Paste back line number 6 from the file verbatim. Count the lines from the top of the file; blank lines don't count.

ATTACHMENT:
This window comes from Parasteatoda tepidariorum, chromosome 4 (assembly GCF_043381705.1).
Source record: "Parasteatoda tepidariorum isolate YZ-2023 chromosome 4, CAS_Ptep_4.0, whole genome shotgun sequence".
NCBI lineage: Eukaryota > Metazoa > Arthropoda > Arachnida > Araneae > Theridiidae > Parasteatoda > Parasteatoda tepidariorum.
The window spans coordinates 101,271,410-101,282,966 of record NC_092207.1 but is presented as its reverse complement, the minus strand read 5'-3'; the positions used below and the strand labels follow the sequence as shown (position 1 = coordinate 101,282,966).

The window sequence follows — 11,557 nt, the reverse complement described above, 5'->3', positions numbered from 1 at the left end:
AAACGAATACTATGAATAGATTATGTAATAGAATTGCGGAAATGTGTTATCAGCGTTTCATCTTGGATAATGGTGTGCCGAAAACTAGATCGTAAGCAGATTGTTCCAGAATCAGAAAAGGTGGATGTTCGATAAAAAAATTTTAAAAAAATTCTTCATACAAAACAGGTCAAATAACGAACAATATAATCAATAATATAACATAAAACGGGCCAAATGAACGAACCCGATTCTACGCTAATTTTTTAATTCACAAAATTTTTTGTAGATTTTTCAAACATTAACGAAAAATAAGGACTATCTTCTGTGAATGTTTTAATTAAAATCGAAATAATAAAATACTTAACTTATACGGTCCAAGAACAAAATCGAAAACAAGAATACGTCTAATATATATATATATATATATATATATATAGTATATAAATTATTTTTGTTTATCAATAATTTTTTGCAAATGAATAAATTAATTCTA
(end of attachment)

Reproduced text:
AAACGAATACTATGAATAGATTATGTAATAGAATTGCGGAAATGTGTTATCAGCGTTTCATCTTGGATAATGGTGTGCCGAAAACTAGATCGTAAGCAGATTGTTCCAGAATCAGAAAAGGTGGATGTTCGATAAAAAAATTTTAAAAAAATTCTTCATACAAAACAGGTCAAATAACGAACAATATAATCAATAATATAACATAAAACGGGCCAAATGAACGAACCCGATTCTACGCTAATTTTTTAATTCACAAAATTTTTTGTAGATTTTTCAAACATTAACGAAAAATAAGGACTATCTTCTGTGAATGTTTTAATTAAAATCGAAATAATAAAATACTTAACTTATACGGTCCAAGAACAAAATCGAAAACAAGAATACGTCTAATATATATATATATATATATATATATATAGTATATAAATTATTTTTGTTTATCAATAATTTTTTGCAAATGAATAAATTAATTCTA